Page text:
The number of reported child sex offences has risen by a third to the equivalent of more than 113 per day, a leading children's charity has said.
Police in England and Wales recorded a total of 41,457 sexual offences against under-18s in the financial year 2014/15 - up from 31,238 the previous year, a 33% rise.
Including Scotland and Northern Ireland, the total for 2014/15 rises to 45,456, the equivalent of more than 124 per day, or more than five per hour.
Among the crimes where the gender of the victim was recorded, 30,393 were female and 7,639 were male.
NSPCC chief executive Peter Wanless said: "This dramatic rise is deeply worrying and shows just how extensive this appalling crime has become, claiming many victims every day, every hour.
"Sexual abuse can shatter a child's mental health. It can leave them anxious, depressed and even suicidal. That is why it is crucial every single child who has endured abuse and needs support must get timely, thorough help so they can learn how to handle disturbing emotions and behaviours and rebuild their lives."
Among the forces in England and Wales that were able to give an age breakdown for the figures, a total of 10,757 were aged 10 and under, including 2,409 who were under four.
The charity said a number of factors could be behind the rise, including changes in the way police record crime, survivors being encouraged to speak out following high profile abuse cases, and the "major problem" of online grooming.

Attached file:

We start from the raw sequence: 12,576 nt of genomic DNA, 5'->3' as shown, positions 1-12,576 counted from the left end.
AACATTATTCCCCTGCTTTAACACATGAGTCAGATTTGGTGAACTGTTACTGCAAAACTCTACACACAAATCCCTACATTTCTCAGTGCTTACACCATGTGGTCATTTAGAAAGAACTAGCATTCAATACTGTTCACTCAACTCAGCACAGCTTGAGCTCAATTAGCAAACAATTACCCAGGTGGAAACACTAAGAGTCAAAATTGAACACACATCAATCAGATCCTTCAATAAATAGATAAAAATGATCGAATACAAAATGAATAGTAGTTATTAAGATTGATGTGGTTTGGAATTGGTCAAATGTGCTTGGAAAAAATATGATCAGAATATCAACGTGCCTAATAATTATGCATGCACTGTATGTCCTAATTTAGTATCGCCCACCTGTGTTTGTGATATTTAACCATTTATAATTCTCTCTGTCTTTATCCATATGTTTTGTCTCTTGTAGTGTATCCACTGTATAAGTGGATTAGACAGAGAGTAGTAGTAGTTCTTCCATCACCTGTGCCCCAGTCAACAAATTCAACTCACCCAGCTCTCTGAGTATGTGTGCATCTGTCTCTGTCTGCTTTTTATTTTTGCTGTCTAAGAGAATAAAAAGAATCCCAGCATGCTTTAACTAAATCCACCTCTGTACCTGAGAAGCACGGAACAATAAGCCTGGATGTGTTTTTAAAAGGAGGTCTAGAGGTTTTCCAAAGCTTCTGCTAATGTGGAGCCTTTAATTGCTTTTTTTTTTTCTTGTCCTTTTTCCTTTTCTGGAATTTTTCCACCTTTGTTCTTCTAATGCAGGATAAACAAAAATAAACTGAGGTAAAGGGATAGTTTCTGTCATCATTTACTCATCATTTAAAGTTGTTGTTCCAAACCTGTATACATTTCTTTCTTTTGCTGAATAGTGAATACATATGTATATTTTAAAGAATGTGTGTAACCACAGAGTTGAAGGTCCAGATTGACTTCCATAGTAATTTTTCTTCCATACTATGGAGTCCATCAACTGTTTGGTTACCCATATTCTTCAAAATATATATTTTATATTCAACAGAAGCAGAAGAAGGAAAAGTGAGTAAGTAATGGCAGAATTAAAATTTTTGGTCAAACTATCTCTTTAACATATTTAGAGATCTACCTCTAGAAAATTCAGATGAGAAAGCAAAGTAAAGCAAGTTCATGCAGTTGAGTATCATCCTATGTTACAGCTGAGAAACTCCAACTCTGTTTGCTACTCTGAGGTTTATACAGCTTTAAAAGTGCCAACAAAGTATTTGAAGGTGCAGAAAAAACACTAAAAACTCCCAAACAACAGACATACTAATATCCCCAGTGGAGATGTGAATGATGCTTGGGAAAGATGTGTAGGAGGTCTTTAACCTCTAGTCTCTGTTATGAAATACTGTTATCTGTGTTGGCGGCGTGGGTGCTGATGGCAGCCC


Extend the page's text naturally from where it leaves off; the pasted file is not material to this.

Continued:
A spokesman said: "Sex offenders grooming children online is a huge problem, and children in the UK can be targeted from anywhere in the world.
"Online predators may trawl social networks, online game environments and other areas popular with children to build trust with young people and exploit any vulnerabilities they discover.
"The methods are sometimes very sophisticated, or they may take a more scattergun approach and target hundreds of children at a time."
The charity has launched a campaign called It's Time, urging the Government to increase funding and to ring-fence money for support services for children who have been abused.
The National Police Chiefs' Council lead for child protection, Chief Constable Simon Bailey, said: "The figures collated by the NSPCC on child sexual offences reported to police are another reminder of the shocking scale of child sexual abuse.
"Changes in police recording and victims' improved confidence in how the police will deal with abuse have played a significant part in the increase in reports to us. But am I now starting work with academics to consider whether more children are actually being abused.
"The internet has opened up new opportunities for abusers to groom children, view indecent images and watch and direct live sexual abuse of children, and we need to understand the impact of this.
"Police have improved our response to sexual abuse and every single day we are safeguarding children at risk, investigating offences and bringing abusers to court.
"However by the time the report comes to us, the damage is done, so colleagues working in social care, education and health need to work together to stop abuse before it happens.
"Police work will continue but we ask everyone to help us by being alert to signs of abuse and sharing any concerns however small they may seem."